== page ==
We leisurely lounged on our family room couch New Year’s Eve: watching football, eating corn chips and queso, and searching for gym equipment on craigslist. (You’d think it would be a lot easier to get replies when you’re willing to pay cash and pick up ASAP. But that’s all another post.)
Also in the scene: my deck of Art of Attention healing cards. These cards, inspired by positive affirmations and yoga poses, have found their way into my daily routine for the past few months. I pull a card every morning to consider throughout the day, even sometimes using the word on a selected card as a mantra for my yoga practice that week, also .
The deck came with another approach — a card reading where you considered a situation in your life, then picked three cards: one signifying the past, one the present and one the future. I pulled three cards with this reading technique in mind, considering the transition from old year to new.
I had some initial thoughts, but my awareness settled quickly on the “future” reading: responsibility. I never thought myself as one who doesn’t take accountability for their life. I ground myself regularly in being in tune with what actions I’m taking in working towards defined goals and outcomes. But in certain circumstances, I found myself derailed by paralyzing fear — mostly of failure, but also of it not being exactly as I wanted it to be. Of it not being perfect.
Perfectionism is a tendency that has done me no good over the years. Striving for 100% is exhausting. It’s caused me to misplace my time and energy in stagnant moments of inactivity. Funny how when striving for 100%, I ended up at 0%. My drive for perfection actually lead me having nothing.
There’s a lot of room between 0% and 100%. And when you find yourself too close to zero on a regular basis, especially in the things that matter most, there’s room for improvement. So what’s left to do?
This year, I am resolving to take responsibility to be better in those moments when the fear of striving for perfection haunts me. And from my experience in the past twelve months, here are more initial ways to embrace this:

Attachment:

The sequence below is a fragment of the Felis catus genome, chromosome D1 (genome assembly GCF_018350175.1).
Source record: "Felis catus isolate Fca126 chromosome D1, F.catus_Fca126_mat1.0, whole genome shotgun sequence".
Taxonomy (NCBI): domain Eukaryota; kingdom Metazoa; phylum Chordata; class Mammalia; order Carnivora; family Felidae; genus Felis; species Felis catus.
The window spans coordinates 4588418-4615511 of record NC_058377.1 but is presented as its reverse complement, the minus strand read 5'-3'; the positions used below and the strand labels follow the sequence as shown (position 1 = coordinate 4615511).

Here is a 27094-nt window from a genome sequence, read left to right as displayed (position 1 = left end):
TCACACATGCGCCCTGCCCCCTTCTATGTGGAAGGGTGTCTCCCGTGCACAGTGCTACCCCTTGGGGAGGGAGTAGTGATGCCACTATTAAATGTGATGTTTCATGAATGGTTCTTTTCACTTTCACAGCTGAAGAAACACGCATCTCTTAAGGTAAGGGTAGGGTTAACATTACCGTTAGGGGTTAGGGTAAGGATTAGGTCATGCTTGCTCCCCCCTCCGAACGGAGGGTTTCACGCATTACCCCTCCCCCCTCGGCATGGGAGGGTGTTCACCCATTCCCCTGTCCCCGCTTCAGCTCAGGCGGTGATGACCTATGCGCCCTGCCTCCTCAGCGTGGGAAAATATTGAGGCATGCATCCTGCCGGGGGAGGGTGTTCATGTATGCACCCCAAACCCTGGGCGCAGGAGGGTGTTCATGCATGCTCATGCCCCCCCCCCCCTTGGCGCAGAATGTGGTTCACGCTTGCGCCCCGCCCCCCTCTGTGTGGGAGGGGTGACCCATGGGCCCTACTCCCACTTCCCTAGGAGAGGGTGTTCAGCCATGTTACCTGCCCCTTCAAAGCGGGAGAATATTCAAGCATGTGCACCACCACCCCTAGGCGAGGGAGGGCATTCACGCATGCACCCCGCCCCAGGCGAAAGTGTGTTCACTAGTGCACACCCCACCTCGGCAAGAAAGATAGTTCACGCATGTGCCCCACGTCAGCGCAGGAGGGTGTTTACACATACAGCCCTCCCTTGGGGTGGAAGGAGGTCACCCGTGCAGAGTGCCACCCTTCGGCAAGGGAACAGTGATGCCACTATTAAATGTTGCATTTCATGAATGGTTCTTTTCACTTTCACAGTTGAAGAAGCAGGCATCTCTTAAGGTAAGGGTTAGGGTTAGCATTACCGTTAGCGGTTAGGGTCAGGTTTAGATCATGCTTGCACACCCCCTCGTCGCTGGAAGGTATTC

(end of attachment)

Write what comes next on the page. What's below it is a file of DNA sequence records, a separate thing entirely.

Be a better family member. Above all, a better spouse. A better daughter and sister. A better dog mom. Also a better “tribe” member. These relationships get muddled when I get lost in anxiety. My ability to serve these people in my life to my fullest capacity gets compromised. And that’s just not okay any longer.
Be a better yoga teacher. My teaching has grown incredibly since 2012, but there are aspects of what I’ve trained in that I’ve been afraid to bring to my classes — simply because I didn’t want to look like a fool if I screwed up the concepts upon delivery. No more of that ridiculousness. There’s too much goodness to share in this practice to let my insecurities hold me back from passing them along to my students.
Be better to myself. Anyone battling with negative self-talk gets asked “if you were talking to a good friend, would you say those things you say to yourself to them?” Of course not, but that hasn’t kept me from treating myself like I’m unworthy of my own love. This may be my biggest opportunity for growth in the new year. Early steps in this process include spending the next few weeks revisiting the recordings of my teacher’s The Enlightened Life Series with the Aspen Center for Living Peace. I re-watched the first session Sunday night, and in it, Rod asks the participants, “in what way can you be kinder to yourself?” Perfect timing to hear that question again. Now to find ways to answer it…
But there’s an important differentiation to make here. The point is to be better — not perfect. A personal mantra of mine has been “strive for excellence, not perfection” to counteract the concern of never reaching 100%. This resolution can’t be muddled with “I’m not being ‘better’ enough” — talk about a lack of understanding of the point. It’s my responsibility to “be better” and accept how that looks in that exact moment.
As though the Facebook algorhythm knew this all was coming, it put a post that fellow healthy living friend Bex shared on her Facebook feed, fully capturing what has been stewing in my head: This life is of yours is 100% your responsibility. And that’s a 100% I can work towards.